(RNS) — When leaders of a well-known Southern California congregation decided to leave the Vineyard USA — an influential charismatic movement — they knew the church would need a new name.
On Sunday, Alan Scott, co-pastor of the former Vineyard Anaheim, announced the church would now be called the Dwelling Place.
After telling someone in the pews to turn off their phone — because the glare was bothering him — Scott told the congregation that while church leaders had been thinking about a new name, there was no divine inspiration in the one they eventually chose.
"I wish I could say to that, on, whatever day it is, April the 8th or something like this, the angel of the Lord appeared to me and said, 'Behold, this is your new name,'" he said. "But that didn't happen."
Instead, Scott told worshippers about the importance of names and shared several Bible verses, including one from the New Testament Book of Revelation about God dwelling among his people.
"It reminds us that God is making everything new," he said, "that one day all of humanity and all of history ends up at the feet of Jesus and God's dwelling place is with us."
The low-key nature of the name change was a stark contrast to the way the church left the Vineyard after more than four decades. Founded in 1977, according to a history on the church's website, the congregation was once led by John Wimber, who had helped grow the Vineyard from a handful of California churches to a worldwide movement, on the strength of his personality and his combination of Bible teaching and "signs and wonders."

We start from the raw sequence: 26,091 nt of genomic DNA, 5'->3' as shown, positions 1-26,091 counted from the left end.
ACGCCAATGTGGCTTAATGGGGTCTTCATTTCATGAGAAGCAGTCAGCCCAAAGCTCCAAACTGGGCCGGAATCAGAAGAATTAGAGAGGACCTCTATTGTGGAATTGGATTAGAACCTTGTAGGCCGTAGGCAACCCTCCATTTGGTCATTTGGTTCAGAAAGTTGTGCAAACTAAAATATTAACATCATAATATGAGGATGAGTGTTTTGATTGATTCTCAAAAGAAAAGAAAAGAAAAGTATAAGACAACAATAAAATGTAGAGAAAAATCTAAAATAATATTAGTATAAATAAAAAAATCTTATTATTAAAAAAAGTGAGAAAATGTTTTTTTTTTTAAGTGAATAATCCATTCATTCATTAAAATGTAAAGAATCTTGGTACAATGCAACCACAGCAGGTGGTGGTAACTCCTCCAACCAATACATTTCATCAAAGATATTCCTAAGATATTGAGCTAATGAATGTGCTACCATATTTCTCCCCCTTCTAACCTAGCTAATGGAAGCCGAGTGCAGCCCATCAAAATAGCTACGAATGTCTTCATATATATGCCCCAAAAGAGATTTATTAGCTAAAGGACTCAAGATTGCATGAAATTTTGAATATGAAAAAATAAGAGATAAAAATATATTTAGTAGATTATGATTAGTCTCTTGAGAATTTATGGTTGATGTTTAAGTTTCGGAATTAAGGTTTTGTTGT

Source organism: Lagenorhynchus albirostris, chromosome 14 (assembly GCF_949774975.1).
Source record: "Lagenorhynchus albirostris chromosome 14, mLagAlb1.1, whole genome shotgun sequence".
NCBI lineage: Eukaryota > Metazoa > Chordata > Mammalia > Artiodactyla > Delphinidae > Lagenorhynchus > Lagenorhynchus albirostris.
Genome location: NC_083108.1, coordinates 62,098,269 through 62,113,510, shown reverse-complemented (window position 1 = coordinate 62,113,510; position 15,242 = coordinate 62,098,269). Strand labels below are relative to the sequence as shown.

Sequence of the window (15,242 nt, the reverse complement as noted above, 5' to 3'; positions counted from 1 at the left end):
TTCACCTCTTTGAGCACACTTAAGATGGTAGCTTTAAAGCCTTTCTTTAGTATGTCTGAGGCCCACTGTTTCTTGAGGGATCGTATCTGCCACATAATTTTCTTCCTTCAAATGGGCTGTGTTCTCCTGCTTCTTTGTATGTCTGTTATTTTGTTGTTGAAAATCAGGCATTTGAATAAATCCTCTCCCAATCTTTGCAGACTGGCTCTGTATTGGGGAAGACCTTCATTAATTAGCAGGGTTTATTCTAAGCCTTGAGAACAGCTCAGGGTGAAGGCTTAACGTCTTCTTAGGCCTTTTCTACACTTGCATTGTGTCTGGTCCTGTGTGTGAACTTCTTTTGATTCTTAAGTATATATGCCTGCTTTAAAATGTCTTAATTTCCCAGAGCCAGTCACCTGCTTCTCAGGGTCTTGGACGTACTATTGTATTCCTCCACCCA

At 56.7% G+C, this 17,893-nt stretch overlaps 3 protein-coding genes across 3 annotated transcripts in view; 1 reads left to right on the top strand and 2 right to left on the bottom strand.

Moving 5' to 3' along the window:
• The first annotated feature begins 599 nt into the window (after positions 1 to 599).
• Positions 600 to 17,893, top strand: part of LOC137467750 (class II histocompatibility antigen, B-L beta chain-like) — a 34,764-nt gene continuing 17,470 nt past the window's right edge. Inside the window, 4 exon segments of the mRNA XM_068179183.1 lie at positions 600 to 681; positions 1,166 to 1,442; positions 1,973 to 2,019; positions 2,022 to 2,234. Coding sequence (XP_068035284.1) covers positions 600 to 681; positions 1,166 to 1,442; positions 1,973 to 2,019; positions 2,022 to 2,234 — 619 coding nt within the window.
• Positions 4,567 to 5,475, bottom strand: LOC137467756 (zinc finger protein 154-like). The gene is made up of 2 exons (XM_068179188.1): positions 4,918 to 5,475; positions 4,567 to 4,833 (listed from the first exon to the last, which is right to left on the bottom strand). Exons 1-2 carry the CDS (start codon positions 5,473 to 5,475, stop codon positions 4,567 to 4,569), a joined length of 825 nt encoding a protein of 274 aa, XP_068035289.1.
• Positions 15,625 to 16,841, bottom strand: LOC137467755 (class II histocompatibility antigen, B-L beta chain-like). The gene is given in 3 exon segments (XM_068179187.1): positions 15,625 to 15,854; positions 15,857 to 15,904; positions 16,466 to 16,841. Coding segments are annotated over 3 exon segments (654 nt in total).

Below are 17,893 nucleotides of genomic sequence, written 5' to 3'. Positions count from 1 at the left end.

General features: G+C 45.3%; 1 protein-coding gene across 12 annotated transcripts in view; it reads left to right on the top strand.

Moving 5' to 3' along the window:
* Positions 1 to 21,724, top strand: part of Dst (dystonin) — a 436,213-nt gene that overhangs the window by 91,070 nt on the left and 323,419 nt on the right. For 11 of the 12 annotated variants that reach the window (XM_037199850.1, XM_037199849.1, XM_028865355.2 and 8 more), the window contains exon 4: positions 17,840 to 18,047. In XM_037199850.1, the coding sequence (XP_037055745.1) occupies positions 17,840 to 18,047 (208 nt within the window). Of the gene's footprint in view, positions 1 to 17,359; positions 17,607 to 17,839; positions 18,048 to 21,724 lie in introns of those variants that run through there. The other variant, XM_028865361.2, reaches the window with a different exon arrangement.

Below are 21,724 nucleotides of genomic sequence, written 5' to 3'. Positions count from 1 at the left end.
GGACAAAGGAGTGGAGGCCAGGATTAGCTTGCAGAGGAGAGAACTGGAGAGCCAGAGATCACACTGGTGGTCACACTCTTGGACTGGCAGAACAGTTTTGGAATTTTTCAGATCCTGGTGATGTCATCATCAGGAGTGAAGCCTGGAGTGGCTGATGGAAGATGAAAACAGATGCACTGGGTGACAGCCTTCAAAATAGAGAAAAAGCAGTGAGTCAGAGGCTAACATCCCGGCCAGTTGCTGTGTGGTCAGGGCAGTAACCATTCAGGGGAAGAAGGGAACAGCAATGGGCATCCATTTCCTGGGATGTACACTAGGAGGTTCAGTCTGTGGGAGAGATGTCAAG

The Anaheim church had held a central place in the life of the movement because of its ties to Wimber and to the Vineyard's worship music, which has long been popular outside the movement.
Then, in February, Scott and his wife, Kathryn, an influential worship leader, announced the church would cut ties with the Vineyard — giving few details except saying God told them to do it and cutting off any conversation about the matter.
That's led to a sense of anger and disappointment among Vineyard churches.
"For many people it feels like a betrayal of a way of life together," Caleb Maskell, associate national director of theology and education for Vineyard USA, told Religion News Service recently.
The Dwelling Place's departure reveals some of the Vineyard's institutional weaknesses — as its churches act mostly independently and most cooperation is based on the friendship of pastors rather than formal structures.
The Scotts have declined media requests for interviews about their recent decisions. Church leaders issued a statement saying that they "love the Vineyard movement."
The church's website does give a hint of the Dwelling Place's hope for the future.
"In the future, we are going to plant churches and we are going to plant businesses," reads the church's "Our Story" page.
"We are going to ordain ministers and we are going to ordain filmmakers. We are going to have schools of ministry and schools of industry. We are going to go where those before us didn't have time to go or permission to go ... because the story of the kingdom continues. It's the story that brings life to everything everywhere."
© Religion News Service